Tony Payne’s June 27 column in the Maine Sunday Telegram concerning the private sector vs. public sector employees in Maine describes an economy strolling towards an economic cliff.

The private sector/public sector imbalance is as fiscally unhealthy in Maine as it is in the nation.

In 2007 there were 115 million workers in America’s private sector. Two years later, in 2009 there were 109 million, a rate not seen since the late 1990’s.

As mentioned by Payne, 17 percent of Maine workers are employed by governmment. Also 50 percent of all union workers are employed in the government while in 1980 only 17 percent of government, employees were union members.

And when the public sector worker retires, the taxpayer pays for bloated pensions promised by politicians concerned about the outcome of their next election.

The economic collapse of Greece should be a wake-up call to Maine and the nation. Our government’s bubble will also burst, due to an unsustainable combination of a plump public payroll and of high deficit spending.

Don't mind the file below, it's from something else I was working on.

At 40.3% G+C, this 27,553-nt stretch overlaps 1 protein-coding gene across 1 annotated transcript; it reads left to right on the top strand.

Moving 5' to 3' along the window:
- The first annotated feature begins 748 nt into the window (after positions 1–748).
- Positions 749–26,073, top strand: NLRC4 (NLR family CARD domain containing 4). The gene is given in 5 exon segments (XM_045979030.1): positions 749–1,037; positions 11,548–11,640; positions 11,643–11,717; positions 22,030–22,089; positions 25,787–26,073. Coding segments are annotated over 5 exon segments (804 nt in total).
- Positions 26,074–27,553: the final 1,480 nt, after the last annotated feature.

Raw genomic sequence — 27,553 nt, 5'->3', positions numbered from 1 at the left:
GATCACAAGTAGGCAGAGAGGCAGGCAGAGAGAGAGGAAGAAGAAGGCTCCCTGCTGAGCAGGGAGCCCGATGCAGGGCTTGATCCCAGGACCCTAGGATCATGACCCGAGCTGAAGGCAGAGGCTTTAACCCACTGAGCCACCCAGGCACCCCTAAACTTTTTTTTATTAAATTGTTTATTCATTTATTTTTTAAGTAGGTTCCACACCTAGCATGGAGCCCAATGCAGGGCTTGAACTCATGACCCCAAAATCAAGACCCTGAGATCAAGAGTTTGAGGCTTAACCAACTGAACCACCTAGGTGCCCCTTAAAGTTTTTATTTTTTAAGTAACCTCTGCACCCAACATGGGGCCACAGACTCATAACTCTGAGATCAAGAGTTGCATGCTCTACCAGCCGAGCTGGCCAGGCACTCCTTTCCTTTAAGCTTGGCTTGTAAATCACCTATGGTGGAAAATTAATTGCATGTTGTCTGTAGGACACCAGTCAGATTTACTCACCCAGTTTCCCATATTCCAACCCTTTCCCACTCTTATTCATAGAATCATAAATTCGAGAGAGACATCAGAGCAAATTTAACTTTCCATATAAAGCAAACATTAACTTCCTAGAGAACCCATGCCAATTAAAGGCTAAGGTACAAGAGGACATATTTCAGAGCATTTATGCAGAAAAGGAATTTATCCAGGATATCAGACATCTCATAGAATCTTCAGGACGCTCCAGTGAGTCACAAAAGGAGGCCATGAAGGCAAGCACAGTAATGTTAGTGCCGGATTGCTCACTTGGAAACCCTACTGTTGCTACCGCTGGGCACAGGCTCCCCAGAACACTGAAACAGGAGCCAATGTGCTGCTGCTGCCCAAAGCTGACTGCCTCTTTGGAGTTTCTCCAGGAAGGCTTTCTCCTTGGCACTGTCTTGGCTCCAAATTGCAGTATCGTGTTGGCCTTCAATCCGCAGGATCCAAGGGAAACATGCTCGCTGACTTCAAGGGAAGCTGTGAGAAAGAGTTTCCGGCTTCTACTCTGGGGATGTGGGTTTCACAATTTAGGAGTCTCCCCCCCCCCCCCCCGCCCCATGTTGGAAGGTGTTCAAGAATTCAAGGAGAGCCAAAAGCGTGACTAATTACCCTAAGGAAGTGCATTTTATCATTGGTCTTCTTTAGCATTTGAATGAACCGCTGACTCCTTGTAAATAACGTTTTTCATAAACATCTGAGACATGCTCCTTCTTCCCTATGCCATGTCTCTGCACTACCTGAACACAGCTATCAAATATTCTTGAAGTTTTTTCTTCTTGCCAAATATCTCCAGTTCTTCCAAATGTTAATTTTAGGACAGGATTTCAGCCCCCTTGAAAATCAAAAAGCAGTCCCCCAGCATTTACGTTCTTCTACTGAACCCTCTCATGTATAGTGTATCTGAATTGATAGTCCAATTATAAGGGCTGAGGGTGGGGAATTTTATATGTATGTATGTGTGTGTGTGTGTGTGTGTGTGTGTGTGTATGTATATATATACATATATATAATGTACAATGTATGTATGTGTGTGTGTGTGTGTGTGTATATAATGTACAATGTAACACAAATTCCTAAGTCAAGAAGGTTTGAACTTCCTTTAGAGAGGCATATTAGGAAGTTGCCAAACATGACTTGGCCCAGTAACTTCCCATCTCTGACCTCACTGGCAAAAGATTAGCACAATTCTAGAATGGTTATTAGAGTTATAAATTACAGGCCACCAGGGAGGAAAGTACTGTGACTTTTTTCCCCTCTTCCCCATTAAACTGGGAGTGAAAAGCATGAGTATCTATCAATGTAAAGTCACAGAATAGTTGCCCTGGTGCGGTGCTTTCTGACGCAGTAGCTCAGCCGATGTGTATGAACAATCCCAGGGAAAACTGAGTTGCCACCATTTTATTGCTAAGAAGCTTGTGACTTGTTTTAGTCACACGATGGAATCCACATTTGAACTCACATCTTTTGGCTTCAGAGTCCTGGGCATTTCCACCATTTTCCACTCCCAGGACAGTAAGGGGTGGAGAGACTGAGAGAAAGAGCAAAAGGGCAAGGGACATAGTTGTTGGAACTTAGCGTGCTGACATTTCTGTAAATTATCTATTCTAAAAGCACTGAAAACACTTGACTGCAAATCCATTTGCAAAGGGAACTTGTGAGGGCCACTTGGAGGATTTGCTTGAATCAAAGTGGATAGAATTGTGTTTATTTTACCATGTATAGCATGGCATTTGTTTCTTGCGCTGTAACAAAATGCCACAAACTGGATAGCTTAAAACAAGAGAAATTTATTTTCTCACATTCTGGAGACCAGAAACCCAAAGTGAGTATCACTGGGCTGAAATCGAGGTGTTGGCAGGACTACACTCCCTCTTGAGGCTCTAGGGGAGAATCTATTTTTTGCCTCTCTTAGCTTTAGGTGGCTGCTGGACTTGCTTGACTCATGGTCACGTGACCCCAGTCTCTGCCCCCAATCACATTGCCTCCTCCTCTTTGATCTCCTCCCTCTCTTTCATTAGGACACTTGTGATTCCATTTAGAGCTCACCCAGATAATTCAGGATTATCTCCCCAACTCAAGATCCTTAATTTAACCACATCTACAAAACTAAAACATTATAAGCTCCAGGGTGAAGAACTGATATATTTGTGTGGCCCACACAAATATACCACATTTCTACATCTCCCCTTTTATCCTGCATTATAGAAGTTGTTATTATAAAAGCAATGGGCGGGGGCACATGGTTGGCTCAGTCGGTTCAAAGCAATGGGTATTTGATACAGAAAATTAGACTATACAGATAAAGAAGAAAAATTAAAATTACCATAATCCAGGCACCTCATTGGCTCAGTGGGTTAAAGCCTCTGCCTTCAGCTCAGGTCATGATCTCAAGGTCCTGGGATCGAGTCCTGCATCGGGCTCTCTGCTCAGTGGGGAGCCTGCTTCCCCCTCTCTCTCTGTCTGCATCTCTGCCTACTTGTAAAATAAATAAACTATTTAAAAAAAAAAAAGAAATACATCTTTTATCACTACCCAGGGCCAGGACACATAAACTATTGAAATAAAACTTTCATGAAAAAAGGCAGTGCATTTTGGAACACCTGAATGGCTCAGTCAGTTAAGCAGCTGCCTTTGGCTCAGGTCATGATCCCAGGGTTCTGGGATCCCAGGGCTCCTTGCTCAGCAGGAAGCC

If the present trend continues, the government bubble will further depress the faltering economy and cause local government and state defaults.

The bubble can be gradually deflated though tax relief that incents the private sector to take risks and hire employees. Federal spending plus state and local spending account for nearly 50 percent of the country’s gross domestic product.

How long can an economy flourish when half of economic output is driven by politicians instead of problem-solving, value-adding private enterprise?

The heartbeat of Maine’s economy and the nation’s is small business, not big government.

Big government and its obese payroll will stymie job growth and wealth creation. Increasing our government’s payroll is Keynesian and socialistic.

As Margaret Thatcher said about faltering socialistic experiments in Western Europe and their associated portly employee rosters, “The problem with socialism is that eventually you run out of other people’s money.”

California is Greece on the Pacific. How far behind is Maine?